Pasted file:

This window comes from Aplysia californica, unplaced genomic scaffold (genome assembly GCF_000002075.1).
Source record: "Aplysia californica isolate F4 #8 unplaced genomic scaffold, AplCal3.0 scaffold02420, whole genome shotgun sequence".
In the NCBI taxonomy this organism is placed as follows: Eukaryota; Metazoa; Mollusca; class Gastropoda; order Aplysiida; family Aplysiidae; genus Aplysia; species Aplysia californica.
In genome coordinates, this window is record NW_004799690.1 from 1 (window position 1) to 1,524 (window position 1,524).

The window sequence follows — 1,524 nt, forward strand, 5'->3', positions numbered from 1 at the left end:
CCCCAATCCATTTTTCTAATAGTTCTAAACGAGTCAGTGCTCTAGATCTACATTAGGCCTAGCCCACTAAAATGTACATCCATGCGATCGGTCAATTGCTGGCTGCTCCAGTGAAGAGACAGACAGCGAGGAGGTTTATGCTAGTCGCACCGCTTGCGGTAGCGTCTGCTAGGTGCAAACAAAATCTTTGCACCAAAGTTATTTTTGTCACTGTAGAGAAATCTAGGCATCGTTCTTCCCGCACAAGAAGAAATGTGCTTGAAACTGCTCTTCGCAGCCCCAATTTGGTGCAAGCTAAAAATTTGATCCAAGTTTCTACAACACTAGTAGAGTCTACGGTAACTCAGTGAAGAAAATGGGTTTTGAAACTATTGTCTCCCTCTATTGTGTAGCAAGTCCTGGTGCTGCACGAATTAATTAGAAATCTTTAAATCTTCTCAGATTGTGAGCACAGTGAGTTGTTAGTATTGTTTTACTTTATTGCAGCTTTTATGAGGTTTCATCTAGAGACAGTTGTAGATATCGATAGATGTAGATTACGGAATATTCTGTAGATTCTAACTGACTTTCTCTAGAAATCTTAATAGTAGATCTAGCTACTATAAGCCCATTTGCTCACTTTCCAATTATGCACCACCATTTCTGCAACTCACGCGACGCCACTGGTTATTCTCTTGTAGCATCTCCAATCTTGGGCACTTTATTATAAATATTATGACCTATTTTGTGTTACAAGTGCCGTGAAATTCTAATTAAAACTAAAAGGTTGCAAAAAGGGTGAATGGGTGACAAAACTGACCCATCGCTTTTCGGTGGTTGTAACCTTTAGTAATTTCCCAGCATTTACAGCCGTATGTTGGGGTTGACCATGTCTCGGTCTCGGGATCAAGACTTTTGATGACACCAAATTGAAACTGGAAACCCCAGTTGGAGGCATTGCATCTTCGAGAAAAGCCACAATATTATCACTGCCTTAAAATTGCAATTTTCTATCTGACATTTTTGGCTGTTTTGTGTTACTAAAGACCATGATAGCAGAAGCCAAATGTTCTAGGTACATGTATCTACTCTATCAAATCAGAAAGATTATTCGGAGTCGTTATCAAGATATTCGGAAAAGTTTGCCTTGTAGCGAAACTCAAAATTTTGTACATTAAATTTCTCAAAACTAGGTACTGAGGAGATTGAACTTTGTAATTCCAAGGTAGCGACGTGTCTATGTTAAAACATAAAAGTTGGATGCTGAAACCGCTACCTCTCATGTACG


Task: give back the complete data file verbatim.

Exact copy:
This window comes from Aplysia californica, unplaced genomic scaffold (genome assembly GCF_000002075.1).
Source record: "Aplysia californica isolate F4 #8 unplaced genomic scaffold, AplCal3.0 scaffold02420, whole genome shotgun sequence".
In the NCBI taxonomy this organism is placed as follows: Eukaryota; Metazoa; Mollusca; class Gastropoda; order Aplysiida; family Aplysiidae; genus Aplysia; species Aplysia californica.
In genome coordinates, this window is record NW_004799690.1 from 1 (window position 1) to 1,524 (window position 1,524).

The window sequence follows — 1,524 nt, forward strand, 5'->3', positions numbered from 1 at the left end:
CCCCAATCCATTTTTCTAATAGTTCTAAACGAGTCAGTGCTCTAGATCTACATTAGGCCTAGCCCACTAAAATGTACATCCATGCGATCGGTCAATTGCTGGCTGCTCCAGTGAAGAGACAGACAGCGAGGAGGTTTATGCTAGTCGCACCGCTTGCGGTAGCGTCTGCTAGGTGCAAACAAAATCTTTGCACCAAAGTTATTTTTGTCACTGTAGAGAAATCTAGGCATCGTTCTTCCCGCACAAGAAGAAATGTGCTTGAAACTGCTCTTCGCAGCCCCAATTTGGTGCAAGCTAAAAATTTGATCCAAGTTTCTACAACACTAGTAGAGTCTACGGTAACTCAGTGAAGAAAATGGGTTTTGAAACTATTGTCTCCCTCTATTGTGTAGCAAGTCCTGGTGCTGCACGAATTAATTAGAAATCTTTAAATCTTCTCAGATTGTGAGCACAGTGAGTTGTTAGTATTGTTTTACTTTATTGCAGCTTTTATGAGGTTTCATCTAGAGACAGTTGTAGATATCGATAGATGTAGATTACGGAATATTCTGTAGATTCTAACTGACTTTCTCTAGAAATCTTAATAGTAGATCTAGCTACTATAAGCCCATTTGCTCACTTTCCAATTATGCACCACCATTTCTGCAACTCACGCGACGCCACTGGTTATTCTCTTGTAGCATCTCCAATCTTGGGCACTTTATTATAAATATTATGACCTATTTTGTGTTACAAGTGCCGTGAAATTCTAATTAAAACTAAAAGGTTGCAAAAAGGGTGAATGGGTGACAAAACTGACCCATCGCTTTTCGGTGGTTGTAACCTTTAGTAATTTCCCAGCATTTACAGCCGTATGTTGGGGTTGACCATGTCTCGGTCTCGGGATCAAGACTTTTGATGACACCAAATTGAAACTGGAAACCCCAGTTGGAGGCATTGCATCTTCGAGAAAAGCCACAATATTATCACTGCCTTAAAATTGCAATTTTCTATCTGACATTTTTGGCTGTTTTGTGTTACTAAAGACCATGATAGCAGAAGCCAAATGTTCTAGGTACATGTATCTACTCTATCAAATCAGAAAGATTATTCGGAGTCGTTATCAAGATATTCGGAAAAGTTTGCCTTGTAGCGAAACTCAAAATTTTGTACATTAAATTTCTCAAAACTAGGTACTGAGGAGATTGAACTTTGTAATTCCAAGGTAGCGACGTGTCTATGTTAAAACATAAAAGTTGGATGCTGAAACCGCTACCTCTCATGTACG